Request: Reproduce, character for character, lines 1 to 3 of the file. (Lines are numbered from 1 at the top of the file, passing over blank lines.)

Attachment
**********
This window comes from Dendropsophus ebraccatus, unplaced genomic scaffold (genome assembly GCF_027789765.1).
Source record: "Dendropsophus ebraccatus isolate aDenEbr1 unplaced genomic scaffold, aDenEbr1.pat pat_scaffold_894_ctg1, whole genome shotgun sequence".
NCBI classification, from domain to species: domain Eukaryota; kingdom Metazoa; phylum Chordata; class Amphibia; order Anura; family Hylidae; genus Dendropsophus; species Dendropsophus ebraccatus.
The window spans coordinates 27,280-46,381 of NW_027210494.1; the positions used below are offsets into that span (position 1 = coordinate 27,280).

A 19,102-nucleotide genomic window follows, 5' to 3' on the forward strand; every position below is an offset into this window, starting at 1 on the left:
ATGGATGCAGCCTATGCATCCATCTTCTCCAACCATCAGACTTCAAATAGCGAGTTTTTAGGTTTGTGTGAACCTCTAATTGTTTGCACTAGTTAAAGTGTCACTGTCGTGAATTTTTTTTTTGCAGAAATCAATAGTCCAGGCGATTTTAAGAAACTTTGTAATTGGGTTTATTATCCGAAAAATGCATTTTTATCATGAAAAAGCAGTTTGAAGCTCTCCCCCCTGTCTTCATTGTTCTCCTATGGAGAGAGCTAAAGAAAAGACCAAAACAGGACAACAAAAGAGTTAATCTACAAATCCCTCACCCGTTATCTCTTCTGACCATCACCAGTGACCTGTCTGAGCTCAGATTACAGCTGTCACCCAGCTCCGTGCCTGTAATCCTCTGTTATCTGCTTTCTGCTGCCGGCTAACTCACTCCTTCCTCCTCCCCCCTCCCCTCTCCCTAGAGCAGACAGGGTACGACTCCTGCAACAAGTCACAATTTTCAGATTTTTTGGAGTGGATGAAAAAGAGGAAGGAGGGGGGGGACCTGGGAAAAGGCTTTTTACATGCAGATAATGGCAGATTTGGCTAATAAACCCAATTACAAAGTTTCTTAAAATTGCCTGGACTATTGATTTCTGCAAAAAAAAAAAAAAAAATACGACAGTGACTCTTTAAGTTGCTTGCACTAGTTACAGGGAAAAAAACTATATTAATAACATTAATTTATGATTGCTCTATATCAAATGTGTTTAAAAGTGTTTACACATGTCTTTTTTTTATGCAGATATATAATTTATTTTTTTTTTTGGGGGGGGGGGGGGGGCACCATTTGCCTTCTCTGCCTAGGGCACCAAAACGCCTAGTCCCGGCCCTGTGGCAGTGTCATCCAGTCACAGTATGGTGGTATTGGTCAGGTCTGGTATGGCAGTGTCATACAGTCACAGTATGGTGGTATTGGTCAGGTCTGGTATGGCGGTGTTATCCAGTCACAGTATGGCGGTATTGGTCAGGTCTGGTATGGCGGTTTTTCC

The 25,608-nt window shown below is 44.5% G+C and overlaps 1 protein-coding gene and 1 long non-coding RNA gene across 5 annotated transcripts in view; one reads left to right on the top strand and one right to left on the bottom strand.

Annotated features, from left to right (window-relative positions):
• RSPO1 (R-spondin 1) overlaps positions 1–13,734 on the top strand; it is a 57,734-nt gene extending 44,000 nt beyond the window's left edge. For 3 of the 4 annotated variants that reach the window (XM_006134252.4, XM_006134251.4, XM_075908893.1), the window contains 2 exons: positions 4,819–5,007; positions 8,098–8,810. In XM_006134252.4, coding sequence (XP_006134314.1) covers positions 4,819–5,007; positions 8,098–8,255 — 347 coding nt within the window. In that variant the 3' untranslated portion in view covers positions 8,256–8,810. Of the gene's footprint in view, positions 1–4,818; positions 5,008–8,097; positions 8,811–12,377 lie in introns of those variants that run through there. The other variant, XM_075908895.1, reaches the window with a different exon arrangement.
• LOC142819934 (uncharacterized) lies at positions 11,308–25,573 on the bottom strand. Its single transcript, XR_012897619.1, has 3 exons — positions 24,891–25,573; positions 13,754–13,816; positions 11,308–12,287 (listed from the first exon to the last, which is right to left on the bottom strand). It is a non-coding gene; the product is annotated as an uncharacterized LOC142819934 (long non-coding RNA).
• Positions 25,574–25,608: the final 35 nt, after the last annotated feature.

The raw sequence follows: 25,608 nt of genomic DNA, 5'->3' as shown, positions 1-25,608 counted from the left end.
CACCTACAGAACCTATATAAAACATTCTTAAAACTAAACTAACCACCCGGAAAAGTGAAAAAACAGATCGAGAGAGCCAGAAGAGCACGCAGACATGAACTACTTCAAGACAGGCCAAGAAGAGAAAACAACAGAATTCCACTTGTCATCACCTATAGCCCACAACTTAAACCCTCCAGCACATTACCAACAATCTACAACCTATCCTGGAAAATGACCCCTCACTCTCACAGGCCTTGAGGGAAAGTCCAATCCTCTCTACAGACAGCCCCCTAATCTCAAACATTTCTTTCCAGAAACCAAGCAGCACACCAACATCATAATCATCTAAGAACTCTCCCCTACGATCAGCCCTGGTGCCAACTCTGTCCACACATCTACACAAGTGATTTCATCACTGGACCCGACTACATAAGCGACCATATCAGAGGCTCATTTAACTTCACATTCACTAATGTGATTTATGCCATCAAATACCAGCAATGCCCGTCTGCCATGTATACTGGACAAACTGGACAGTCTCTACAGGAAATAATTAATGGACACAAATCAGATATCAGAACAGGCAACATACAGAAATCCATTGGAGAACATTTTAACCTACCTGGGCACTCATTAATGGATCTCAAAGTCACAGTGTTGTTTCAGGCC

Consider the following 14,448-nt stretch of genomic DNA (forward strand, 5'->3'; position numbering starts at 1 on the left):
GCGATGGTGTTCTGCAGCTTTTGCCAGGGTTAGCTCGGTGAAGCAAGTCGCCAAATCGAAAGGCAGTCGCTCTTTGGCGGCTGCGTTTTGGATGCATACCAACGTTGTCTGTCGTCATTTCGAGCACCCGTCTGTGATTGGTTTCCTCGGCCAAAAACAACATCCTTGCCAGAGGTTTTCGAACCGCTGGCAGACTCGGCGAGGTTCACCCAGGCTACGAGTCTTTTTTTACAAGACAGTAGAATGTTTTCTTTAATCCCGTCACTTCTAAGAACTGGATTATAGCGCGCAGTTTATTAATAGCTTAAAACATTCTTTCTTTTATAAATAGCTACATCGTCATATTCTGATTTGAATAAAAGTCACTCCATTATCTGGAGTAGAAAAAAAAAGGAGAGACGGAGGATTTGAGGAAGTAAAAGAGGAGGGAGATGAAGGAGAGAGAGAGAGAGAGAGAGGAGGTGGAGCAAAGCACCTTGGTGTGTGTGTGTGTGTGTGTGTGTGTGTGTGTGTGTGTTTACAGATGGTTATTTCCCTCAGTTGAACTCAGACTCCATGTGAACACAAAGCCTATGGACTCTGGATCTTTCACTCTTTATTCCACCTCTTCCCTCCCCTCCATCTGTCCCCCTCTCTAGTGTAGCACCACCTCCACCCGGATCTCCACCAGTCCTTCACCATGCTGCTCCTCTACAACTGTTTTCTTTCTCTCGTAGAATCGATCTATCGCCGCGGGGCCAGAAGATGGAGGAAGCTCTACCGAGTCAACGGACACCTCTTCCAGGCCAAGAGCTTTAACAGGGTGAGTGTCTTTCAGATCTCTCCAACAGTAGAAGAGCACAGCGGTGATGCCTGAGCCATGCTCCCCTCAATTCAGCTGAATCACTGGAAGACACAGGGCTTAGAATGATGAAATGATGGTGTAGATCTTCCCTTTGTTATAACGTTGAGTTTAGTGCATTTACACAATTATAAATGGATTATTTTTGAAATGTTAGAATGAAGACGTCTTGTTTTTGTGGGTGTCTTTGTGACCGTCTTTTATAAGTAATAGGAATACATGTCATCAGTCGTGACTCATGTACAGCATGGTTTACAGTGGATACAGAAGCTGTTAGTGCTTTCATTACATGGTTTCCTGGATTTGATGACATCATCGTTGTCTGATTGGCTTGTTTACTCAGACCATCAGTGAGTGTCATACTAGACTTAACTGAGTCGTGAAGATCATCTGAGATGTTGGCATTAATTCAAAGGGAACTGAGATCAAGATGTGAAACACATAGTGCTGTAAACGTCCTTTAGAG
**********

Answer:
This window comes from Dendropsophus ebraccatus, unplaced genomic scaffold (genome assembly GCF_027789765.1).
Source record: "Dendropsophus ebraccatus isolate aDenEbr1 unplaced genomic scaffold, aDenEbr1.pat pat_scaffold_894_ctg1, whole genome shotgun sequence".
NCBI classification, from domain to species: domain Eukaryota; kingdom Metazoa; phylum Chordata; class Amphibia; order Anura; family Hylidae; genus Dendropsophus; species Dendropsophus ebraccatus.